Snapshot Writing Lesson – Being Descriptive by Appealing to the Senses


In this lesson, students learn to become more descriptive in their writing by using figurative language and commas to develop a highly visible picture in their readers’ heads. They use similes (and metaphors) to associate an image with a meaning and play on the senses to engage their readers in what they have written.
Please feel free to add any modifications by leaving a comment below.

Australian Curriculum Links:

  • Understand the uses of commas to separate clauses (ACELA1521)
  • Investigate how vocabulary choices, including evaluative language can express shades of meaning, feeling and opinion (ACELA1525)
  • Experiment with text structures and language features and their effects in creating literary texts, for example, using imagery, sentence variation, metaphor and word choice (ACELT1800)
  • Plan, draft and publish imaginative, informative and persuasive texts, choosing and experimenting with text structures, language features, images and digital resources appropriate to purpose and audience (ACELY1714)


  1. Explain to the students that today, that as authors, we are going to look at painting a clear picture in our reader’s head.
  2. Discuss how do we paint clear pictures in our reader’s heads?
  3. Explain that we can used adjectives (descriptive words) but also that we can create an even clearer picture by adding an association to our adjective (e.g. The light was as bright as the sun) and explain that this is what we call a simile.
  4. List the following on the board and ask the students to think of some statements (similes) for them:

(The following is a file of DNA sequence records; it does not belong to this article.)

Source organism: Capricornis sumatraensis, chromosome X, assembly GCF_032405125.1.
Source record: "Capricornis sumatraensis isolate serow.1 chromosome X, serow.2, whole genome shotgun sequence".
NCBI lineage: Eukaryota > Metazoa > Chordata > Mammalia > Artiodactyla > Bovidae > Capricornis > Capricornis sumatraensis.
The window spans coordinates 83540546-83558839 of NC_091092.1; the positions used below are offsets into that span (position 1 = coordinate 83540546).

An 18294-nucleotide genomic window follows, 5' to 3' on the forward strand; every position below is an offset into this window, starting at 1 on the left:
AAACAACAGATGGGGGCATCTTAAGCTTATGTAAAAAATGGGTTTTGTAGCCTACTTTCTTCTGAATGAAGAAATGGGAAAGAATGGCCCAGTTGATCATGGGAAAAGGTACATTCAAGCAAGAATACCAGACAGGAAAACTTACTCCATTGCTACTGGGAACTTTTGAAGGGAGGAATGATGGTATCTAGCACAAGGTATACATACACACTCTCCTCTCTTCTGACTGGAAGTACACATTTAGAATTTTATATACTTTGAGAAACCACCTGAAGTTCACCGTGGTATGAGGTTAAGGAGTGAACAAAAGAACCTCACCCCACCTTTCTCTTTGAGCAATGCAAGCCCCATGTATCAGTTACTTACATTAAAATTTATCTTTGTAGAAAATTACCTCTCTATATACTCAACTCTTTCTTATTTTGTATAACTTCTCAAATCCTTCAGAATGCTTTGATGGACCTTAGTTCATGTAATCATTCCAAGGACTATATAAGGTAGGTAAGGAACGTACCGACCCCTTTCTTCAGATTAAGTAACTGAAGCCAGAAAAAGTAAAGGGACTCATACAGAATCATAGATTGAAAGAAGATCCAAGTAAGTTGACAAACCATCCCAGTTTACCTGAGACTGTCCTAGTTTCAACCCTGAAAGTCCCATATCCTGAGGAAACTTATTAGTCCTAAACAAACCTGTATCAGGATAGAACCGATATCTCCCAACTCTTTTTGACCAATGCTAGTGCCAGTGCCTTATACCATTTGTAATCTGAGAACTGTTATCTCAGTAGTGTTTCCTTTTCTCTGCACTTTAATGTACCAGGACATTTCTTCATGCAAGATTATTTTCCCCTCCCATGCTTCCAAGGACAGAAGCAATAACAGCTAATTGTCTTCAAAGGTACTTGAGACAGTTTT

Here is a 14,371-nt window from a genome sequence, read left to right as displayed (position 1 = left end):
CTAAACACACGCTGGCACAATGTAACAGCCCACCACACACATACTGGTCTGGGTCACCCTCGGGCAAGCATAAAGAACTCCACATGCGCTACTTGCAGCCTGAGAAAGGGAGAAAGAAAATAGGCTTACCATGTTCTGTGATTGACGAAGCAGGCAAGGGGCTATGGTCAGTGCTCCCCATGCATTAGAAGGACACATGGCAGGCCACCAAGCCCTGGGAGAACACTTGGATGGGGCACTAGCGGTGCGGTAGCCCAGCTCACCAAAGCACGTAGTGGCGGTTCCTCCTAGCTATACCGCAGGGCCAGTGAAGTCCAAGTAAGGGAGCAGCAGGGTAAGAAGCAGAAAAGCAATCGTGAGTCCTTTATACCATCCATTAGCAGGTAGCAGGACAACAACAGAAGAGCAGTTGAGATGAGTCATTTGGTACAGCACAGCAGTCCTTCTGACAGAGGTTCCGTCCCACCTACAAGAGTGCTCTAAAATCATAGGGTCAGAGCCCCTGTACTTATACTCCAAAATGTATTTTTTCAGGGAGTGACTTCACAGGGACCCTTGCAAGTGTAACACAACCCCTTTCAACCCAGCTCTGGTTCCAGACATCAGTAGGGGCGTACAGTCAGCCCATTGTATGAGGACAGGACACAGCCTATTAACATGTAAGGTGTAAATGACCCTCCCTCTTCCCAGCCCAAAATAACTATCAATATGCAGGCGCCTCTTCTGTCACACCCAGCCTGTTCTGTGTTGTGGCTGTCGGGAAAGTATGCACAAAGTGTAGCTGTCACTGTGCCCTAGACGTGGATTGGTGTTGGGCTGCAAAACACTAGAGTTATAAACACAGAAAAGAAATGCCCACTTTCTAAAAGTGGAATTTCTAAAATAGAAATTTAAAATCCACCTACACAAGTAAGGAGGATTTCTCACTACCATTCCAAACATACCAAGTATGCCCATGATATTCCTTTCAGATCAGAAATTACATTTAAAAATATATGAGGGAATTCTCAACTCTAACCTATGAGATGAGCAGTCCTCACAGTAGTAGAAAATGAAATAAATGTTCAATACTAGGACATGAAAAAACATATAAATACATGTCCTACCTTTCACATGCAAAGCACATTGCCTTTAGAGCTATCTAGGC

• Kettle (was whistling like a steam train)
    • Ice (was as cold as an Arctic Winter)
    • Eyes (were as blue as the ocean)
    • You get the idea, just keep going.
  5. Now explain to the students that we can create an amazing snapshot (or photo) of where we’re at by using these description in our writing by trying to connect our readers to their senses.
  6. Discuss what are the senses and list them down.
  7. Pull up a photograph of the beach and model how to write a snapshot.

“I see the sand dancing in the wind like ballerinas, the water reflecting light from the sun like a thousand diamonds and the soft, white clouds floating above my head as if they’re fairy floss.

I hear the seagulls fighting over a chip like two dogs over a bone, the waves crashing down as if they are thunder themselves and the joy of happiness from children all around me playing their games.

I feel the sun warming my skin like an electric blanket… (you get the picture)

I think to myself…

I wonder…”


  1. Now allow the students to select their own images to create a snapshot of.
  2. Kids can select images from the web, or simply create a snapshot from what they have been doing lately
  3. Remind your students that this is not a narrative, it should be in present tense.


  1. Using an iPad or some other recording device, take a few photos of your students’ work.
  2. Display these samples one after the other on your IWB (if you have one)
  3. For each sample, ask your class to provide:
  • 3 Things that they feel the student has done well. (can link this back to your intention)
  • 2 Things that the student can improve on.

(Love this part as the kids are so honest with their feedback)



  • Peer assessments
  • Anecdotal note taking
  • Work samples in books


  • A variety of pictures (including one of the beach). Google images “amazing scenery” works well.
  • Writing books
  • Pencils/pens
  • iPad or other video/image capturing device



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